“They do their best. They really want people to know them as patriotic Americans,” Gina noted as she set the utensils at each place. “I remember the morning after Pearl Harbor, Mama and Papa went downstairs to the store and put away all of the little Italian flags they used for decoration near the Italian food products.”
“Yes, then Papa went to the paint store and bought red, white, and blue paint, changing the colors of the trim on the front of the store to United States flag colors,” Giulia added. “They let our brothers join the Army and Navy, and that shows a lot.”
“All they let me do is lead the scrap drive and work in the store.”
“Hey,” said Gina, “I’m the one who leads the scrap drive on Main Street.” Giulia just sighed and thought about how different it was for her brothers. Their Mama proudly displayed two blue stars in the dining room window, telling all who pass by that Giulia’s two older brothers were serving the United States in the Armed Forces.
Jack, the oldest, was really Giovanni or John. Almost immediately after Pearl Harbor, he dropped out of the University of Pittsburgh where he was studying pre-law to join the Army. He became a second lieutenant.
Joe, or Giuseppe, had decided not to go to college even before the war. Just a year younger than Jack, he was working with a riverboat crew in Pittsburgh when war was declared. Joe joined the Navy, sticking to his lifetime love of all things having to do with the water. Mama and Papa were proud of Joe. Just a month after his enlistment, the Navy sent Joe to Officer Candidate School.
When Joe and Jack first went into service, Papa joked, “Going into service saved Jack from his final exams and kept Joe from getting lost along the river.” When it looked like the war was going to continue long enough for Jack and Joe to actually go into combat, the jokes stopped. Now he and Mama lit candles every night in front of Jack and Joe’s pictures. Before going to bed each night, the entire family knelt down to pray for their safety. The letters they sent home were full of big black marks, blotting out any words that might reveal location or troop morale. From what the family could guess, Joe was on his way to somewhere in the Pacific and Jack was serving somewhere in Europe. Giulia was in her senior year of high school when the Japanese bombed Pearl Harbor and the United States went to war. Many of her friends began to talk about leaving home to help in the war. “Maybe by June when you graduate, the war will be over,” Mama told her.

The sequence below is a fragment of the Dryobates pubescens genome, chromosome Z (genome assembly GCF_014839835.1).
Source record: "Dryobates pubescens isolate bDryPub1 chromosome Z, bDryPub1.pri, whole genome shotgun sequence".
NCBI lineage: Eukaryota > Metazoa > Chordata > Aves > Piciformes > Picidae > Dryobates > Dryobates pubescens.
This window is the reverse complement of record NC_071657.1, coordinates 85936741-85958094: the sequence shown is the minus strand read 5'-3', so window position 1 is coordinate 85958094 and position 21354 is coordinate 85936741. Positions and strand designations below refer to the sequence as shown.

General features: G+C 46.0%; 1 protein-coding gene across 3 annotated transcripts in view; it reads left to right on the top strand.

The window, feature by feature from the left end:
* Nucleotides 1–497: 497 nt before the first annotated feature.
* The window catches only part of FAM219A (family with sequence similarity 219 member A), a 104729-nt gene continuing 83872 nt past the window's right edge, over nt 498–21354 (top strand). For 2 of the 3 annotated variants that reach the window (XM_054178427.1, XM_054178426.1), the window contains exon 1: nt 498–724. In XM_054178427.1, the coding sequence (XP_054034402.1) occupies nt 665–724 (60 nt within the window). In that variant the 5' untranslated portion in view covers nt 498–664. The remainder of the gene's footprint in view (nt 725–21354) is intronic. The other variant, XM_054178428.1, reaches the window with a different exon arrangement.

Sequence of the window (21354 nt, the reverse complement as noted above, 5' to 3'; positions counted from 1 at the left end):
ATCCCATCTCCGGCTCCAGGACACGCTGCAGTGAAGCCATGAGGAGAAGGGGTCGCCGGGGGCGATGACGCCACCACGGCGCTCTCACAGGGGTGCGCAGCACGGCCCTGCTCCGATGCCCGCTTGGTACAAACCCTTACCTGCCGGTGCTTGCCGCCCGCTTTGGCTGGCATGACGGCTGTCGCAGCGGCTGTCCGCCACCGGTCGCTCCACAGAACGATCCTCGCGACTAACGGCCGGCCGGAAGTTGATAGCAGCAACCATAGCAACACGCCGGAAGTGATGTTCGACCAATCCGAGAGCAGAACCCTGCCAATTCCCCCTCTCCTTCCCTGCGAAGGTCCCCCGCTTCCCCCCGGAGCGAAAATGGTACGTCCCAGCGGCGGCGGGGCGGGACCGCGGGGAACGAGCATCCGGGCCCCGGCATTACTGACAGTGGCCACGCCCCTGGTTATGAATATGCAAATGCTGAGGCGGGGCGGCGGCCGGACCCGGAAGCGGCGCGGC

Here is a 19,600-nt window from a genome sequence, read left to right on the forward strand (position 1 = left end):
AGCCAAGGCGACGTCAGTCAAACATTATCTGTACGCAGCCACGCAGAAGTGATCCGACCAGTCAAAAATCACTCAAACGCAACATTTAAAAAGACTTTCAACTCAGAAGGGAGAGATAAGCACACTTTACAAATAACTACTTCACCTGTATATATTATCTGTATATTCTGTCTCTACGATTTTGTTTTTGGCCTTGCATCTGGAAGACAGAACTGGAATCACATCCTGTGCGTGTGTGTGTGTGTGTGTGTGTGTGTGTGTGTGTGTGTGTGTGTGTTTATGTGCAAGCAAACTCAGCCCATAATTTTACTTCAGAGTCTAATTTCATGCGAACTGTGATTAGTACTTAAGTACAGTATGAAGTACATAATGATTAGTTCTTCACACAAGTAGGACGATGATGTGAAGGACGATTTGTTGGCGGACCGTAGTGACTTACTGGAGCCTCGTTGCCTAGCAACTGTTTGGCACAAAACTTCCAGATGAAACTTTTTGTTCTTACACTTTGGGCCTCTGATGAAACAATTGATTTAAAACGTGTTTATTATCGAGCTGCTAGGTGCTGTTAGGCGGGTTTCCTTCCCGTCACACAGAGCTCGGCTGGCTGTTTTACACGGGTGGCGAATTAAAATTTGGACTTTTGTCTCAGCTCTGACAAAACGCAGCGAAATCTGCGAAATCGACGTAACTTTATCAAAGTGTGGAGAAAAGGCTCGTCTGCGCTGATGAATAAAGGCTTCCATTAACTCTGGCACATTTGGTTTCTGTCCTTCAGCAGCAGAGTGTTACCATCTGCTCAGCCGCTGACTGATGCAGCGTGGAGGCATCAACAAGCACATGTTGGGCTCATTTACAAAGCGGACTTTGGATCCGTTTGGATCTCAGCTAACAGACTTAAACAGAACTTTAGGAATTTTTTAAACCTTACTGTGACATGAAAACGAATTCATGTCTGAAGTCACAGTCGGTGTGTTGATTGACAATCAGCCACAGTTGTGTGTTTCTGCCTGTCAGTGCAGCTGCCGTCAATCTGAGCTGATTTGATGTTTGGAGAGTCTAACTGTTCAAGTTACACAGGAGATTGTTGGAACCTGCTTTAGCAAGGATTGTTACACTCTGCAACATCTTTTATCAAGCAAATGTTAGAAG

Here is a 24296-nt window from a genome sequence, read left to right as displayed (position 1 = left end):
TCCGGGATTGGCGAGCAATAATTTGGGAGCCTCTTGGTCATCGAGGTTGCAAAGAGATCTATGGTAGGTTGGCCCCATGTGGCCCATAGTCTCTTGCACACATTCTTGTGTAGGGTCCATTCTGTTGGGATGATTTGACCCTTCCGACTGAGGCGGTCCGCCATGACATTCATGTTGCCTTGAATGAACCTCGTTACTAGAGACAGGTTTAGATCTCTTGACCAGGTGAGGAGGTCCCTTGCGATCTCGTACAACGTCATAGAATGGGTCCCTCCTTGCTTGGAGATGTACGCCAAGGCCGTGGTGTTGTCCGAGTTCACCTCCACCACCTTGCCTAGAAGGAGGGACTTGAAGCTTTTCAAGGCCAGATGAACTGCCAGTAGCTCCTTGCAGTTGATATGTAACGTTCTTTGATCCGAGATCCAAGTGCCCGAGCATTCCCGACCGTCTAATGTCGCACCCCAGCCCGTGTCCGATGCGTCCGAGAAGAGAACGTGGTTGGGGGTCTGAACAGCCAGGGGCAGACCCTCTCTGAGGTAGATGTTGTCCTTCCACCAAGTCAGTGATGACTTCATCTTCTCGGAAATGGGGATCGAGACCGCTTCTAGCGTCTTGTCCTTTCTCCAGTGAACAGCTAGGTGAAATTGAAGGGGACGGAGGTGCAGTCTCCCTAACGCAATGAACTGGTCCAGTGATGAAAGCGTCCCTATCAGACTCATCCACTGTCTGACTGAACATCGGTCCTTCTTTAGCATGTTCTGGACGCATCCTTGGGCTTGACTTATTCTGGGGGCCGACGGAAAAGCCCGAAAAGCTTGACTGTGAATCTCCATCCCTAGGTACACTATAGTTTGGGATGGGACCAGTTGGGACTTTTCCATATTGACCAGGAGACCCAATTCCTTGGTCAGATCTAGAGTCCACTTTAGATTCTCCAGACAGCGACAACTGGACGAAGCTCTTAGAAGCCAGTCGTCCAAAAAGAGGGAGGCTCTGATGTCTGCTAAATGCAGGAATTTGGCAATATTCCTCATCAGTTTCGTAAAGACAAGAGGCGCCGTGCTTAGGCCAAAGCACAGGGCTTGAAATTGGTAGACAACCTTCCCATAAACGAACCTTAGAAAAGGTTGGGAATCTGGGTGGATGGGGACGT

Mama’s prediction of a short war was wrong. The fighting was still going strong in 1943. The United States was in what looked to be a long war against the Axis powers of Germany, Italy, and Japan. Although the rest of her friends had left Avocatown, Giulia stayed. Every day that she could, she went over to the high school where her old teacher allowed her to practice typing on one of the school machines so she could keep up her skills. Giulia brought her thoughts back to the present day. She finished her chores and got ready for dinner. Over the meal that night, Giulia hardly said a word while Gina prattled on about her jumping skills.
“I’m going to Pittsburgh on Saturday,” Mama announced. “Mrs. Valenti and I are sharing gasoline ration cards so we can go to the city for shopping. Your Papa said he will handle the store by himself so you both can come with me for clothing at Kaufmann’s Department store.”
Gina immediately began nodding her head in assent. Jumping was forgotten. “Oh, yes. Mama, can I get a plaid skirt for school in the fall? I want one Giulia has never worn, one of my very own and some bobby socks and maybe a new book? “
“Bobby socks? Why are the socks you want called after a boy named Robert?” Mama demanded.
While Gina tried to explain to her mother about bobby socks, Giulia’s thoughts again drifted to her desire to move to Pittsburgh or Washington, DC. Most of Giulia’s friends were living in apartments in Pittsburgh working as secretaries and one or two of them were even working in the steel mills taking the place of young men who had gone into the service. Pittsburgh was the hub of the nation’s steelmaking, a vital cog in the machine of war. Since Pittsburgh was only an hour or so away, Giulia thought if she promised to come home every weekend, her parents might let her go there to work as a secretary in one of the steel mills. Everything needed by the military to win the war was strictly rationed to civilians now.
However, the travel restrictions and rationing were not what were behind her parent’s reluctance to send her away. They simply did not believe in letting a girl live away from home before she got married. Period.
Giulia sighed loudly. Her mother turned to her.
“Giulia? What is that noise you just made? Are you all right? “
Giulia realized she had not answered her mother. “Of course, Mama. Do you think we have enough shoe coupons for me to look in Kaufmann’s for a new pair for me?”
“I will check,” Mama promised. Shopping in nearby Pittsburgh was a prized family outing. Giulia suspected that Mama was glad to have her talking about shopping instead of arguing about moving to Pittsburgh.